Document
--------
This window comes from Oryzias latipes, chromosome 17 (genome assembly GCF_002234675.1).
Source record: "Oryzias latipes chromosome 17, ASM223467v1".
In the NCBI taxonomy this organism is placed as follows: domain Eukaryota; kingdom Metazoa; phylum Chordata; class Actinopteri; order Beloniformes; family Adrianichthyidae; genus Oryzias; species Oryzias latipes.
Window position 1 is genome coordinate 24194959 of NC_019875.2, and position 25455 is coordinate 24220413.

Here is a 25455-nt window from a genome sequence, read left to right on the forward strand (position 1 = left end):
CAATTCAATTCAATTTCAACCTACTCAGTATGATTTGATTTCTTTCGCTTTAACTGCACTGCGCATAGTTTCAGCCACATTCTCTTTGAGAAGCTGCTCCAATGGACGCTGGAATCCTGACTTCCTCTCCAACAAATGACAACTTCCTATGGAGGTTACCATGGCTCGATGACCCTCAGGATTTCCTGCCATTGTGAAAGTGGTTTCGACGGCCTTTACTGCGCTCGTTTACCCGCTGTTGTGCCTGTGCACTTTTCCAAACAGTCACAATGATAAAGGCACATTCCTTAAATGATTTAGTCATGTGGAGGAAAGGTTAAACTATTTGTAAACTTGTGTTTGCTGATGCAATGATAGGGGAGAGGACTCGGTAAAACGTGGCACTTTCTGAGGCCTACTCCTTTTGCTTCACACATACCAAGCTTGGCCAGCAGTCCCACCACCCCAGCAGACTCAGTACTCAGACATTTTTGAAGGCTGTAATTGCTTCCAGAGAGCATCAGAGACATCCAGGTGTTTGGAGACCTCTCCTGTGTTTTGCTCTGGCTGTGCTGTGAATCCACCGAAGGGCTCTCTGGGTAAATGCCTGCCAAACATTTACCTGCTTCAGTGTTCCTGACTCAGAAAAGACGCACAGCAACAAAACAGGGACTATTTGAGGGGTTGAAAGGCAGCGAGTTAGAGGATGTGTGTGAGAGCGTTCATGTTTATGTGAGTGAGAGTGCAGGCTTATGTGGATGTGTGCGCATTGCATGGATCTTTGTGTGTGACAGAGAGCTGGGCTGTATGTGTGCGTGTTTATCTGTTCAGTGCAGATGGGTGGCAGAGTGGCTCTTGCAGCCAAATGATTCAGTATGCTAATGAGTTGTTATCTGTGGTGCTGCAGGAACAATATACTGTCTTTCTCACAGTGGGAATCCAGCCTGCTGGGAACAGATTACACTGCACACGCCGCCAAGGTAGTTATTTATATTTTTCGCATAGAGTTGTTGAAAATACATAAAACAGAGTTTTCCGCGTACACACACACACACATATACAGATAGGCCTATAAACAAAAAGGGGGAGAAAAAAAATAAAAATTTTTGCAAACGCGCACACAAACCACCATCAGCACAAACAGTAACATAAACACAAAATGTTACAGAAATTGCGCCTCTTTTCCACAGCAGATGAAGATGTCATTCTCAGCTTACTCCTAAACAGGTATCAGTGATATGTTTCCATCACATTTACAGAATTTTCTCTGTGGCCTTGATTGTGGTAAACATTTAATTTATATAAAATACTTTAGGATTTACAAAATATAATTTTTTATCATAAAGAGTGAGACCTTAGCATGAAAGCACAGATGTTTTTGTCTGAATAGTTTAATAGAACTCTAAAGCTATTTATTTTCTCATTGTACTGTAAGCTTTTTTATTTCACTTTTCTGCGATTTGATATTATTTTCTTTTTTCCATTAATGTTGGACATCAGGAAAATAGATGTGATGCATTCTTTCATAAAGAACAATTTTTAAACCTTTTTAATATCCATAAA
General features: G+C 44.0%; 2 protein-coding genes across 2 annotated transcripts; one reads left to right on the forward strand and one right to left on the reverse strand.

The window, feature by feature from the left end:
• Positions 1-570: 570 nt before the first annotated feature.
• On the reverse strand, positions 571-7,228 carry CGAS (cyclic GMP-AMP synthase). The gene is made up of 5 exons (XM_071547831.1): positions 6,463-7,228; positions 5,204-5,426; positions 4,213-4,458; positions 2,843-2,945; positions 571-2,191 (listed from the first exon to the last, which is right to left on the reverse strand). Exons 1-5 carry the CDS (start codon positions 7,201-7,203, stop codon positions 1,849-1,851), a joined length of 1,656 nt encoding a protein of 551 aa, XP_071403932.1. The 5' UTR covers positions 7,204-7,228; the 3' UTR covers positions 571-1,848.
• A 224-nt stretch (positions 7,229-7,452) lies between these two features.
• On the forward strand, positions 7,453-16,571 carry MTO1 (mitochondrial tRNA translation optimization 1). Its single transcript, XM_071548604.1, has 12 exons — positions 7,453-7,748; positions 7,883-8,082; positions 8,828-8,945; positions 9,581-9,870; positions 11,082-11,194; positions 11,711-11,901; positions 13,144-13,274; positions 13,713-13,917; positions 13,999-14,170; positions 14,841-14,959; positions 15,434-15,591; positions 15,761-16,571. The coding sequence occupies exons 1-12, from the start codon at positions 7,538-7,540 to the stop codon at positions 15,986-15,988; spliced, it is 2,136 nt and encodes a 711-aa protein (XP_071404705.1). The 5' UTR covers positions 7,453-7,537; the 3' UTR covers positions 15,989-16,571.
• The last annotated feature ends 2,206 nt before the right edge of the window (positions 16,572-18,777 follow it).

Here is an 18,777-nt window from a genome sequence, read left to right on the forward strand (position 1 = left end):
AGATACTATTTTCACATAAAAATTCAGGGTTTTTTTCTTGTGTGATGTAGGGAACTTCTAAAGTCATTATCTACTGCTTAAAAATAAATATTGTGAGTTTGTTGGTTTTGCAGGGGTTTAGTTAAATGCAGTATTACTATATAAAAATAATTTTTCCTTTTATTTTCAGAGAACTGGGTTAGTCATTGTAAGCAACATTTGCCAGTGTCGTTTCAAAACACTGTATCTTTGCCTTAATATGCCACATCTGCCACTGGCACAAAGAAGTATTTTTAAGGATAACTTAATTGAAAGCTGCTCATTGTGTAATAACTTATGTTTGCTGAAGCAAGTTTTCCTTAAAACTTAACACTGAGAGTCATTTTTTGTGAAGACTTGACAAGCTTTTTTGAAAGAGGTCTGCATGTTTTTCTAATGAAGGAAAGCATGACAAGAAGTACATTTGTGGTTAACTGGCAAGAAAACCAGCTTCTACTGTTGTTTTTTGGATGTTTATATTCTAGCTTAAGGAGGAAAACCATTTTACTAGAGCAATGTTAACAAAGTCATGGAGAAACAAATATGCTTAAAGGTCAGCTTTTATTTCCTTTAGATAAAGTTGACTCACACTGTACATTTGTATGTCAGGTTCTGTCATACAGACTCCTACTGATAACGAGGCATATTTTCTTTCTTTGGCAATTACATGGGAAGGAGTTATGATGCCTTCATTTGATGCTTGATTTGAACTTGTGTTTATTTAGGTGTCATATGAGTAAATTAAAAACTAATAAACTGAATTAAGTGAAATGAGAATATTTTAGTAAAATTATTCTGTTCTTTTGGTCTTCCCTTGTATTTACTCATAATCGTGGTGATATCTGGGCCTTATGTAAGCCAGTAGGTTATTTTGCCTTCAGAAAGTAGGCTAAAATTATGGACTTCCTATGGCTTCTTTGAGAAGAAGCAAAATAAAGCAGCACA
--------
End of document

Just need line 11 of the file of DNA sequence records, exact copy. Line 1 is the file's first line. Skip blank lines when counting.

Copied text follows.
• A 224-nt stretch (positions 7,229-7,452) lies between these two features.